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Morocco's location and resources led to early competition among European powers in Africa, beginning with successful Portuguese efforts to control the Atlantic coast in the 15th century. France showed a strong interest in Morocco as early as 1830. Following recognition by the United Kingdom in 1904 of France's "sphere of influence" in Morocco, the Algeciras Conference (1906) formalized France's "special position" and entrusted policing of Morocco to France and Spain jointly. The Treaty of Fez[?] (signed on March 30, 1912) made Morocco a protectorate of France. By the same treaty, Spain assumed the role of protecting power over the northern and southern (Saharan) zones.
Nationalist political parties, which subsequently arose under the French protectorate, based their arguments for Moroccan independence on such World War II declarations as the Atlantic Charter (a joint U.S.-British statement that set forth, among other things, the right of all people to choose the form of government under which they live). A manifesto of the Istiglal (Independence) Party[?] in 1944 was one of the earliest public demands for independence. That party subsequently provided most of the leadership for the nationalist movement.
France's exile of the highly respected Sultan Mohammed V in 1953 and his replacement by the unpopular Mohammed Ben Aarafa[?], whose reign was perceived as illegitimate, sparked active opposition to the French protectorate. France allowed Mohammed V to return in 1955, and the negotiations that led to Moroccan independence began the following year.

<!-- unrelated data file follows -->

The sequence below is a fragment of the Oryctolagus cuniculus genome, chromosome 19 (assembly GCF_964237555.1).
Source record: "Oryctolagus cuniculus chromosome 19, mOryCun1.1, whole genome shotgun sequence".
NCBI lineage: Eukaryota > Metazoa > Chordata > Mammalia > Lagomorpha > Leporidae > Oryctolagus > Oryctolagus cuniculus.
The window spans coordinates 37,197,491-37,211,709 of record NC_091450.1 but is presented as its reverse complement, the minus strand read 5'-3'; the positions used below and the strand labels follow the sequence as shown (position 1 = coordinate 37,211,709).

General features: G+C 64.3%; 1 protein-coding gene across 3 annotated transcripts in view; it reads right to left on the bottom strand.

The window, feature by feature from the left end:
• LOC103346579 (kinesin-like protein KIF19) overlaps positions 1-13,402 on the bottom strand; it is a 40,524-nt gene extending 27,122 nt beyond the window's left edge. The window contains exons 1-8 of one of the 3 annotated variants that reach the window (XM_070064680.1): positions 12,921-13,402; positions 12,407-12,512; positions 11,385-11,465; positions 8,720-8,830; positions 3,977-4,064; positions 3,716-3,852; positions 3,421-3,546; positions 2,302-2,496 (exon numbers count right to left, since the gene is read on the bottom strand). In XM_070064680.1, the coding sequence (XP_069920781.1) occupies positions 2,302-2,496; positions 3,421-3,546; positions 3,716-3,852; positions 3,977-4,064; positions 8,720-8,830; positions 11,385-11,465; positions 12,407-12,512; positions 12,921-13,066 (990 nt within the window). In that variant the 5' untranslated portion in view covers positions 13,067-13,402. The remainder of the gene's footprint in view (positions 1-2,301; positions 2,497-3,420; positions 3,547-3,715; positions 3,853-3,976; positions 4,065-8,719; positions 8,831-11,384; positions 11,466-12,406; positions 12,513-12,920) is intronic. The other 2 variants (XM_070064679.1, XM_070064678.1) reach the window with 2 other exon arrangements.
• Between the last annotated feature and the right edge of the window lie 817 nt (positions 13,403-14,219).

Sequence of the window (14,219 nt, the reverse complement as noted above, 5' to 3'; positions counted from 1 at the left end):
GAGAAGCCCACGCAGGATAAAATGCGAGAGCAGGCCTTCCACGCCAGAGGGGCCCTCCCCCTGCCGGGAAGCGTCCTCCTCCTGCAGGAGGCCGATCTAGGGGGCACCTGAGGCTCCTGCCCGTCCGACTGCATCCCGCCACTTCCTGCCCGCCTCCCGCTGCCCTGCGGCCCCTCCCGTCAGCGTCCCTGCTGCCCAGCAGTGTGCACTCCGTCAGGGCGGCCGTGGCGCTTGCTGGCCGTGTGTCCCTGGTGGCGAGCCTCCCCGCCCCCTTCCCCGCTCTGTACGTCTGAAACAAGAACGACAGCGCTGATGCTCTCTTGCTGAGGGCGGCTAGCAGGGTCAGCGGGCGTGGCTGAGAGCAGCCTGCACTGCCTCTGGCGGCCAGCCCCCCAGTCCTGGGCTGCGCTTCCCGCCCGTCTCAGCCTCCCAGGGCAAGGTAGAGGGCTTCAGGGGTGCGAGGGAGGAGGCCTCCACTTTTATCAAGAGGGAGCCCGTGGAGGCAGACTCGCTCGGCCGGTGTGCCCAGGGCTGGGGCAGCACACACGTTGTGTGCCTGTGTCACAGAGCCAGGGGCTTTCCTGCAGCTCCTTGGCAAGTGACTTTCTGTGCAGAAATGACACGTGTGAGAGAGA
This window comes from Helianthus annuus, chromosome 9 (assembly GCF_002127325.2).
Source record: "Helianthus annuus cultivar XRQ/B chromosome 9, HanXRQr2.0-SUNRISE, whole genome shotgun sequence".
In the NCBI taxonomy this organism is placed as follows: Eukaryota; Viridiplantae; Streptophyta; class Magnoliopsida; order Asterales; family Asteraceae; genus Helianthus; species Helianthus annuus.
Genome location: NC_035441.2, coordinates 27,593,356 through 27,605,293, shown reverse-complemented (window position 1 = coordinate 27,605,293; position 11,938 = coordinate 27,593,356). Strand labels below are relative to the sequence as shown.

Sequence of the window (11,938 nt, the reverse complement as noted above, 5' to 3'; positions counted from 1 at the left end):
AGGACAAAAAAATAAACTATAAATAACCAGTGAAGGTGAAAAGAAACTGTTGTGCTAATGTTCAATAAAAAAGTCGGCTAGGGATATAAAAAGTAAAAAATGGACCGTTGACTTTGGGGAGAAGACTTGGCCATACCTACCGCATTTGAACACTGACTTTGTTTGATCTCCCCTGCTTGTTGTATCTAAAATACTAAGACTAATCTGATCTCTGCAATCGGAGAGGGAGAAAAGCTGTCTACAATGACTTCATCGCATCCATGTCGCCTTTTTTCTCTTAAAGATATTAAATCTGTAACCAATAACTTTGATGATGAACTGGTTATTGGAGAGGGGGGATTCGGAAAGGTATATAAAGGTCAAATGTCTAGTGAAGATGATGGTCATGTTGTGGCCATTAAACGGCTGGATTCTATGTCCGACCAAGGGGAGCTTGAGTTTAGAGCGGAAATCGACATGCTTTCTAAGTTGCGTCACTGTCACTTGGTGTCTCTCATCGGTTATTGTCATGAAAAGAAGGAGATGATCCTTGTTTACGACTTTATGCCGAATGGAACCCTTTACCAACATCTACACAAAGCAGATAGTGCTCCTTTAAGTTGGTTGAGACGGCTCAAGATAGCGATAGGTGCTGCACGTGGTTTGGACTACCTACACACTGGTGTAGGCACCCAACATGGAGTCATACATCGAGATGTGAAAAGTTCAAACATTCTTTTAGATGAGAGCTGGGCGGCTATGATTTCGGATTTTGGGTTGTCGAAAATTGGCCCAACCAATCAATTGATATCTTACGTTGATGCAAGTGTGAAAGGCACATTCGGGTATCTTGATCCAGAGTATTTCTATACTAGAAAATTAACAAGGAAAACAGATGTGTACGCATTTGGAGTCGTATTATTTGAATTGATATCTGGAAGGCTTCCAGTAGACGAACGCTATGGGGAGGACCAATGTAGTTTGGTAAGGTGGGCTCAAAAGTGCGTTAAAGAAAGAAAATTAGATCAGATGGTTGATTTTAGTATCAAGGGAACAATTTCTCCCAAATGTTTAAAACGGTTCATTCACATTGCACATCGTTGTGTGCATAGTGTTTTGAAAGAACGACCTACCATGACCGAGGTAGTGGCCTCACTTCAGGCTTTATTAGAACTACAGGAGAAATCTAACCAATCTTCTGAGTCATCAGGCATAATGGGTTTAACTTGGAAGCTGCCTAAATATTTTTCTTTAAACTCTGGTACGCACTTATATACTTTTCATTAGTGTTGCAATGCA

The Kingdom of Morocco recovered its political independence from France on March 2, 1956 and on April 7 of that year France officially relinquished its protectorate in Morocco. Through agreements with Spain in 1956 and 1958, Moroccan control over certain Spanish-ruled areas was restored. The internationalized city of Tangier[?] was reintegrated with the signing of the Tangier Protocol[?] on October 29, 1956. Hassan II[?] became King of Morocco on March 3, 1961. The Spanish enclave of Ifni in the south became part of Morocco in 1969. Spain, however, retains control over the small enclaves of Ceuta and Melilla in the north.
Morocco virtually annexed Western Sahara during the late 1970s, but final resolution on the status of the territory remains unresolved. Gradual political reforms in the 1990s resulted in the establishment of a bicameral legislature in 1997.
Morocco's armed conflicts with other Arab and Muslim nations is also described in the entry on the Middle_East_conflict.
See also: Morocco